“Adapted” mutants arise out of independent “loss of function” strains upon long-term cultivation on stress
Apart from molecular biology techniques and next-generation sequencing approaches, classical vegetative growth assays were used to characterize potential functions of genes associated with osmoregulation to study the HOG pathway in M. oryzae. Therefore, we cultivated the previously generated lof mutants ΔMohog1, ΔMopbs2, ΔMossk2, ΔMossk1, ΔMoypd1, ΔMohik1 and ΔMosln1 (20) on different stress-inducing media to compare them with the wildtype strain. Mutants with an inactivated HOG pathway are sensitive to osmotic stress and resistant to the fungicide fludioxonil (20). We noticed in the course of these assays that individual mycelium parts grew out of the sensitive lof mutants ΔMohog1, ΔMopbs2, ΔMossk2, ΔMossk1 and ΔMoypd1 after cultivation for at least four to six weeks under continuous salt stress (Fig. 2).
We isolated these individual mycelium parts in order to separate them as pure cultures ready for further investigations and named them ΔMohog1(adapted), ΔMopbs2(adapted), ΔMossk2(adapted), ΔMossk1(adapted) and ΔMoypd1(adapted). We have not been able to get adapted strains from the mutants ΔMosln1 and ΔMohik1 in the conditions tested so far. That underpins the hypothesis from our previous studies that the two-component hybrid histidine kinase (HK) MoHik1p and the HK MoSln1p can partially take over the function from each other (23) and, thus, the selection pressure maybe not sufficient for an adaptation event in ΔMosln1 and ΔMohik1. Furthermore, it was not possible for us to isolate adapted strains from HOG pathway-independent osmosensitive Magnaporthe-mutant strains, i.e. ΔMostu1 (transcription factor in cAMP/PKA signaling pathway, ΔMogpd1 (glycerol-3-phosphate dehydrogenase) or ΔMoskn7 (response regulator protein). Of course, we checked in the adapted strains whether the genes originally inactivated in the “parent” lof mutants were still inactivated in order to avoid any possibility of contaminations or confusions about mixed cultures. We did this for all adapted strains using ITS-sequencing and southern blot analyses (supplementary Fig. S1).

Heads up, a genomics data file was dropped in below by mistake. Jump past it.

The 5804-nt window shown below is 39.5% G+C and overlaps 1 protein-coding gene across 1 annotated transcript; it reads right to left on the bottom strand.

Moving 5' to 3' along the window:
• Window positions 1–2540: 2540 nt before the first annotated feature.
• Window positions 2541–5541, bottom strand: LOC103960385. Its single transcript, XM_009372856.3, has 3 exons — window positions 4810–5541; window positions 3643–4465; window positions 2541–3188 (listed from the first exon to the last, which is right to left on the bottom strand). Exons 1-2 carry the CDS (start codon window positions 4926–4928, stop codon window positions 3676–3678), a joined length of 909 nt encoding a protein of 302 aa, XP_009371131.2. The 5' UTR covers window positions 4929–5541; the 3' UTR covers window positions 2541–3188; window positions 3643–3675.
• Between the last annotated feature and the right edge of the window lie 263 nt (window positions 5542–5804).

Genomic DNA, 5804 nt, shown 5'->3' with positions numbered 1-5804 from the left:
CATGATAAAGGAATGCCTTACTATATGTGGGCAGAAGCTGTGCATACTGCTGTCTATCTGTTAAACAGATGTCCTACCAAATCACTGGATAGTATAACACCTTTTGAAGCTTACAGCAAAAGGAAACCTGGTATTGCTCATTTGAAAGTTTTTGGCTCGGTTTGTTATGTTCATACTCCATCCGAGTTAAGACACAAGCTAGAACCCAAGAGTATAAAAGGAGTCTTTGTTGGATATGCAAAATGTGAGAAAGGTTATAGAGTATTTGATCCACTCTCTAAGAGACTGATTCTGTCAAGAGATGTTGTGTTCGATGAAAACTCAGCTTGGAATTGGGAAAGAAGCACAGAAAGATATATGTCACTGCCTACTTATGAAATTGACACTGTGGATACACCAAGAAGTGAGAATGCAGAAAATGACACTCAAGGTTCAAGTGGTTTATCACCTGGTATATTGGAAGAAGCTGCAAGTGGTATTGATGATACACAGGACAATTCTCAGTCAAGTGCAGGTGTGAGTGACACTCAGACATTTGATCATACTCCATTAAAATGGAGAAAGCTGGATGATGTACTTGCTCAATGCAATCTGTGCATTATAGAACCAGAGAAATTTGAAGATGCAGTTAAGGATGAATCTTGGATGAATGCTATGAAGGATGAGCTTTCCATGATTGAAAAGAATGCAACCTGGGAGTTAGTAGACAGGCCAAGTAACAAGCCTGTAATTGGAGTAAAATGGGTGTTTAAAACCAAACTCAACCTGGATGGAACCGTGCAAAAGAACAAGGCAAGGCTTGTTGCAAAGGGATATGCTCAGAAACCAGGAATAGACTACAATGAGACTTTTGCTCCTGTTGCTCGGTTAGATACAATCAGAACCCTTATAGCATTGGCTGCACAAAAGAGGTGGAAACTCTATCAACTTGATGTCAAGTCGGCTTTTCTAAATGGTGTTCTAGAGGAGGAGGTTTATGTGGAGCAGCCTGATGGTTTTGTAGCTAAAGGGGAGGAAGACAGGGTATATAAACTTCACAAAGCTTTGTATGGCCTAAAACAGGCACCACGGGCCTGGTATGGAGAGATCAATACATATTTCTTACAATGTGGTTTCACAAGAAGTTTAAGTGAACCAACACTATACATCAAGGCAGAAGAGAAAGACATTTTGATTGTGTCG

In empirical investigations, a combination of different vegetative growth assays was used to characterize the “rapid adaptation frequency” in the different lof mutants. Twenty mutant strains of each of ΔMohog1, ΔMopbs2, ΔMossk2, ΔMossk1, and ΔMoypd1 were grown continuously on solid complete medium (CM) including 1 M KCl or 1.5 M sorbitol as stress-inducing agents. Several adapted strains arose out of the lof mutants in each plate, being able to grow much faster under the stress condition. The adapted strains were then transferred onto CM without stressors for the following two weeks. Subsequently, we transferred the colonies onto repeated stress medium to investigate in which strains the “adaptation” is stable and identified the stably adapted strains (Fig. S2). Notably, we were able to identify more adapted strains from ΔMopbs2 and ΔMoypd1 under salt stress than under sorbitol stress. By contrast, we obtained more adapted strains under sorbitol stress than under salt stress from ΔMossk2 and ΔMossk1 (Supplementary Fig. 2).
Osmoregulation is permanently restored in the adapted mutants
The strains ΔMohog1(adapted), ΔMopbs2(adapted), ΔMossk2(adapted), ΔMossk1(adapted) and ΔMoypd1(adapted) displayed significant differences in growth speed on salt stress compared to their “parent-strains,” the lof mutants ΔMohog1, ΔMopbs2, ΔMossk2, ΔMossk1 and ΔMoypd1 (Fig. 3 ). All lof mutants were strongly sensitive towards 1 M KCl stress, whereas all the adapted strains were less sensitive, similar to the wildtype strain (Fig. 3 , lower row, colonies [A]). Particular attention has to be paid to the finding that adapted strains, which were pre-cultivated on normal CM (unstressed conditions) and then transferred back to the repeated salt stress, were found to grow as fast as those taken directly from stress conditions and, thus, being able to adapt to KCl stress immediately (Fig. 3 , colonies [C]). In conclusion, the mutations/alterations within ΔMohog1(adapted), ΔMopbs2(adapted), ΔMossk2(adapted), ΔMossk1(adapted) and ΔMoypd1(adapted) appear to be stable. Similar results to the growth assays on solid media could be observed in liquid cultures upon KCl stress (Fig. 3 ) and sorbitol stress (supplementary Fig. S3).